Separate the egg yolks from the whites and beat the yolks together with the sugar until very pale and creamy using an electric mixer. Add the vanilla extract and continue to beat.

Sift the potato starch and cinnamon together and add to the egg mixture.  Beat until combined.

In a separate clean bowl whisk the egg whites until stiff peaks form, then delicately fold the whites through the batter.

Pour the batter into a 22 cm round cake tin that has been buttered and lined with baking paper.

Bake the cake for about 30 minutes or until golden on top and firm to the touch. When done, let it cool slightly in the tin before turning out. Stand on a rack to cool completely.

Before serving, lightly dust with icing (confectioner's) sugar.



Popular posts from this blog

Cucina Conversations: Rosette di Pane (Rosette Bread Rolls)

Rosette Soffiate, or puffed rosette rolls are probably one of the hardest bread types I have attempted to make.  It has taken me many attempts and still cannot claim that I have achieved the hollow centre being 'the' inherent characteristic of this Italian panino.  This month, our CucinaConversations topic is all about bread, and provides us with an opportunity to learn more about the many bread types found in the different regions of Italy. There are claims that there are over 350 types of bread in Italy, of which many are specific to their regions while others are more widespread and exist based around religious, utilitarian or prepared for celebrations.  

This rosetta roll is ideal and typically used for fillings due to its hollow centre. In the Friuli-Venezia region of Italy, a region which borders Austria, rosette rolls are similar to Austrian bread, and have a soft, compact crumb.  Like those in Austria, they are sprinkled with poppy seeds. Rosette rolls produced in Milan…

Cucina Conversations: Cassatelle Siciliane

Cassatelle are typical Sicilian pastries filled with lemon scented ricotta, and also known as cassateddi in Sicilian dialect.  The name derives from the word cassata, and by adding the diminutive suffix ‘ella’ you get the word cassatella, a smaller individual serving. An assortment of these pastries can be found in different regions of Sicily and are considered traditional deserts for the Carnevale and Easter period. In researching this topic, I become enthralled by the history behind the most complex of cassate from Palermo through to these more simple-to-make pastries from Siracusa, and therefore could not help but share some of its history with you.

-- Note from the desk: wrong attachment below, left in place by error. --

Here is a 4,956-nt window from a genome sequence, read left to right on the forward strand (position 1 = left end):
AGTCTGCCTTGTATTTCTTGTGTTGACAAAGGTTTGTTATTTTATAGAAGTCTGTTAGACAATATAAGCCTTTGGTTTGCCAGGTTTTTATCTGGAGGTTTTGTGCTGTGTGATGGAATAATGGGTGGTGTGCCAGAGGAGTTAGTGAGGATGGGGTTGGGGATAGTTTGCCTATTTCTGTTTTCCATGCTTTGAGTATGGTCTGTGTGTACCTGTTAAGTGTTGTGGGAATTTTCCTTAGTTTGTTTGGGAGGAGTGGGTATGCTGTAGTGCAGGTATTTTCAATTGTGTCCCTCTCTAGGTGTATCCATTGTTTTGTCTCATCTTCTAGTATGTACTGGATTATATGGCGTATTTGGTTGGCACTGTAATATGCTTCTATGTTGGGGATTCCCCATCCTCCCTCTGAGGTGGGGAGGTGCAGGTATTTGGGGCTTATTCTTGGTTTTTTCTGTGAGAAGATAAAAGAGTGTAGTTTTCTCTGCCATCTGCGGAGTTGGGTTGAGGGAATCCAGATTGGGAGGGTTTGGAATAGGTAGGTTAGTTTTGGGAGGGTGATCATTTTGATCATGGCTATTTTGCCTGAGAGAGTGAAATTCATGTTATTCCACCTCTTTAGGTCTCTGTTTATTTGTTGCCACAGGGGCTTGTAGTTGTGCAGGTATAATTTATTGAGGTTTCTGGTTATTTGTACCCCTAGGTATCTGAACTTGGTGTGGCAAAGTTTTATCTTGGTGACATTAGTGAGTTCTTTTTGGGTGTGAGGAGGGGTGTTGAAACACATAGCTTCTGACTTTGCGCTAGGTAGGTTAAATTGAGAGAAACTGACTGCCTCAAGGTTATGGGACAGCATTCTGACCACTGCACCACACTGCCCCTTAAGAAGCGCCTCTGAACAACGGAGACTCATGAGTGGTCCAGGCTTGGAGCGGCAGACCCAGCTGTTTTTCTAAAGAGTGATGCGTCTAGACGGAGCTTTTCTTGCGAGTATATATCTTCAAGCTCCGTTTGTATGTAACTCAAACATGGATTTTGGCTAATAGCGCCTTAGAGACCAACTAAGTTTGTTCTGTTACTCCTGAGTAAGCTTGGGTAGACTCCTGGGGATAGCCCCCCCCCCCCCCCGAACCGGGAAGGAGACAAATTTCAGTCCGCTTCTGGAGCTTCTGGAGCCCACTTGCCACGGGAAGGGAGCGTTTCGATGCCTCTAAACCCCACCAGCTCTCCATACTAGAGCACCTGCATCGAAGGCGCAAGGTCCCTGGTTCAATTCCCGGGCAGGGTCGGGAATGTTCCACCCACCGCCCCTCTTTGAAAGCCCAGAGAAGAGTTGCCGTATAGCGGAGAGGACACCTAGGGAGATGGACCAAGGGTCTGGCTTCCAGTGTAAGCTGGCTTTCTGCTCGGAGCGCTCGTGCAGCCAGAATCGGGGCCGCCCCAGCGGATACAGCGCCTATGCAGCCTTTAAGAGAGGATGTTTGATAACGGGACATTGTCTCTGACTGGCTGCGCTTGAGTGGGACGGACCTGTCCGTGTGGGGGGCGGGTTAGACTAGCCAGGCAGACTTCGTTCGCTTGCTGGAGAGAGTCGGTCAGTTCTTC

Sicily is known as the sweets centre of Italy, and it appears that the most colourful and famous cassatasiciliana in all its glory, is one of the reasons.  It is believed to have originated in Palermo, made with sheep’s milk ricotta – at its richest and herbaceous during Spring; and containing other ingredients prevalent to the area suc…

Panzerotti /Tortelli di Castagne & Cioccolato (Chestnut & chocolate filled morsels)

When I think of chestnuts, I reminisce about my birth town - Domodossola, where I was first introduced to this distinctive flavoured nut.  We were fortunate to live close to Sacro Monte Calvario, a mountain lined with chestnut trees. My mother cooked many dishes which used this flavorsome nut, especially sweets such as these panzerotti di castagne & cioccolato.  Withthis sweet mamma has more recently substituted the chestnut filling with chickpeas as they are readily available all year round and knowing that my papa`enjoys this sweetmade frequently.

Chestnut season is a favourite for our whole family and we are of the belief that if you've never had a freshly roasted chestnut you haven't lived. We often visit Daylesford in country Victoria around autumn to purchase them fresh and enjoy them roasted at the farmers markets.

This recipe is a variation of panzerotti / tortelli di ceci which I have shared previously with you.  The filling is more delicate in texture and lighter t…